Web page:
|Project Rationale and Linkage to Country/Regional Strategy
Background. India has undergone a rapid economic transformation, with an average annual gross domestic product growth rate of 6.8% during 2008 2013. However, more rapid economic growth is inhibited by chronic electricity shortages, which constrain commercial activity. Around 300 million citizens (around 25% of India's population) have no access to electricity, while many with access have an intermittent supply. Meanwhile, the government's push to narrow the electricity supply gap has increased India's dependence on fossil fuels, particularly imported oil (for diesel-based captive generation) and coal. To balance the conflicting objectives among growth, climate change, and energy security, India is scaling up renewable energy investment.
Demand analysis. The Government of India has ambitious programs to target renewable energy development as a key element in the overall expansion of power generation capacity. As of 31 December 2013, India's total installed electricity-generating capacity was around 234 gigawatts (GW), which included around 30 GW of renewable energy. Based on strong policy incentives, India's Twelfth Five-Year Plan targets an increase of 30 GW of renewable energy generation capacity by FY2017, and a further increase of 45 GW by FY2022. Demand for renewable energy investment is thus expected to be robust during the 10-year life of this MFF.
Financing challenges. A major challenge to sustaining high levels of renewable energy deployment in India is the lack of sufficient long term debt financing for project lending. Due to the relatively high upfront (per megawatt) cost of renewable energy projects, loan tenors of 12 or more years are usually required to make projects financially viable. However, such long-term funds are scarce in the Indian market, where project lending is predominantly bank-based, and commercial banks have difficulty lending long-term funds from short-term deposits, given the implied asset liability mismatch. Similarly, the implementation of Basel III capital regulations in India will lead to banks having to raise additional capital given the stricter requirements on capital adequacy and asset liability management, and to raise additional long-term funds. Both of these factors are expected to lead to rising long-term funding costs and constrained project lending capacity.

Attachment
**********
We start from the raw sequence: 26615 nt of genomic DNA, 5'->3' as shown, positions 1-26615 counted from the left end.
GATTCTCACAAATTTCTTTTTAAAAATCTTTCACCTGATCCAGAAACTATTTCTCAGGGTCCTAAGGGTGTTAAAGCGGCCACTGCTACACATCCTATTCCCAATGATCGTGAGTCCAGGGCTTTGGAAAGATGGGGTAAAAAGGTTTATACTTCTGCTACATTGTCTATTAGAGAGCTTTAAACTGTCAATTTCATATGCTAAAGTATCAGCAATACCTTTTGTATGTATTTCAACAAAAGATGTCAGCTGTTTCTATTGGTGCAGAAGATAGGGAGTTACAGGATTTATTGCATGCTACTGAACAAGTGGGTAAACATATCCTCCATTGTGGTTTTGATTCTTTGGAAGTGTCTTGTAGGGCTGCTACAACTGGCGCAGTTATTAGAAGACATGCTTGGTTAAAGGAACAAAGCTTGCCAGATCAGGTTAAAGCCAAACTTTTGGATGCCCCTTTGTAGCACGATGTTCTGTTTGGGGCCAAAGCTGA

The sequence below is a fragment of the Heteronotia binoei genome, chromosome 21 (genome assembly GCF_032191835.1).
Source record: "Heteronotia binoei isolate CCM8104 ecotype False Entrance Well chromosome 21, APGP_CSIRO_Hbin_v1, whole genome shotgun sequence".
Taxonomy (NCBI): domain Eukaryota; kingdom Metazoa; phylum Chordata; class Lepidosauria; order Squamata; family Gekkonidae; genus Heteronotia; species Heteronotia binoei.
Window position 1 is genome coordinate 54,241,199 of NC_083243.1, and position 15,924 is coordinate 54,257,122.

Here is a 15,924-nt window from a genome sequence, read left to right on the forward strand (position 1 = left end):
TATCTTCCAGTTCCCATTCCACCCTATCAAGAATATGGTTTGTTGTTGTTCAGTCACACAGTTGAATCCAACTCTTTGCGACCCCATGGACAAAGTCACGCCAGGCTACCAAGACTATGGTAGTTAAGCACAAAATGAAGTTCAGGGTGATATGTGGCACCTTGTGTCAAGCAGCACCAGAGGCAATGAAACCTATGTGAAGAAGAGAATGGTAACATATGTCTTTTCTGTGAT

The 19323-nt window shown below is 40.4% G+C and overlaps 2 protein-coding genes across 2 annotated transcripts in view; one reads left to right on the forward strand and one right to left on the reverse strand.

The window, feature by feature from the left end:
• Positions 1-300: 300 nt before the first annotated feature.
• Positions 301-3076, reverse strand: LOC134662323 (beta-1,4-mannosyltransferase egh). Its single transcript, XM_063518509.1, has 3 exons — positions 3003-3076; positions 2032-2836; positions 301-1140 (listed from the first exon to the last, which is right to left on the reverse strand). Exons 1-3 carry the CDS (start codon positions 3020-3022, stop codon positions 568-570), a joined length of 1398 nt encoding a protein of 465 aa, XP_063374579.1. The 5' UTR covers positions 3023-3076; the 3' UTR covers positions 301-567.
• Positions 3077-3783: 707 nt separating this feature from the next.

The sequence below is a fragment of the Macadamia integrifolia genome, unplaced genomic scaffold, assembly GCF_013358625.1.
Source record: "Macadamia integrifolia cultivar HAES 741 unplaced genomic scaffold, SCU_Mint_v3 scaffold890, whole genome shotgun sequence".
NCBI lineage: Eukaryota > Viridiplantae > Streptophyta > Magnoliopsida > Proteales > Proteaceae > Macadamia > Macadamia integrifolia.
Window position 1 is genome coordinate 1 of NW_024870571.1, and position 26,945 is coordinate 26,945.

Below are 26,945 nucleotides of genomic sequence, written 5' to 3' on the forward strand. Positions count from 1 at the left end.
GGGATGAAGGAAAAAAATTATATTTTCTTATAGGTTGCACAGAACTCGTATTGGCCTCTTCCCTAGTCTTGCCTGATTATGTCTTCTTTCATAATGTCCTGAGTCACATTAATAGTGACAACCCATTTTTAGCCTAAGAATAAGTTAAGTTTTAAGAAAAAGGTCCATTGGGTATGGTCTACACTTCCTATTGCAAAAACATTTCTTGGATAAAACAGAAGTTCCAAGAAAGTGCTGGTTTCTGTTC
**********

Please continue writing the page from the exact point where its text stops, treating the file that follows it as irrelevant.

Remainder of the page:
Indian Renewable Energy Development Agency. Under the administrative oversight of the Ministry of New and Renewable Energy, IREDA is a wholly government-owned nonbank financial institution established in 1987 to promote renewable energy investment. IREDA is well capitalized with increasing profitability. Taxable bonds issued by IREDA from 2008 are all rated AAA by local rating agencies, including Credit Analysis and Research Limited (known as CARE Ratings) and Brickwork. IREDA's lending constitutes about 11% of total renewable energy lending in India. What differentiates IREDA from other commercial lenders is its deep sector knowledge; experience to understand the technical and commercial risks; and its advantageous long-term capital base. This enables IREDA to provide limited recourse, cash flow-based financing for up to 15 years, which most commercial banks in India cannot. In addition, commercial banks typically favor lending based on the balance sheets of their existing, large corporate customers irrespective of the quality of the underlying project, rather than project, cash flow-based lending. IREDA's ability to fund renewable energy projects on the merits of their cash flows and risk profiles enables it to fund good projects from smaller, less-capitalized sponsors. This widens the pool of project developers and investable projects, leverages additional private capital, and facilitates renewable project development.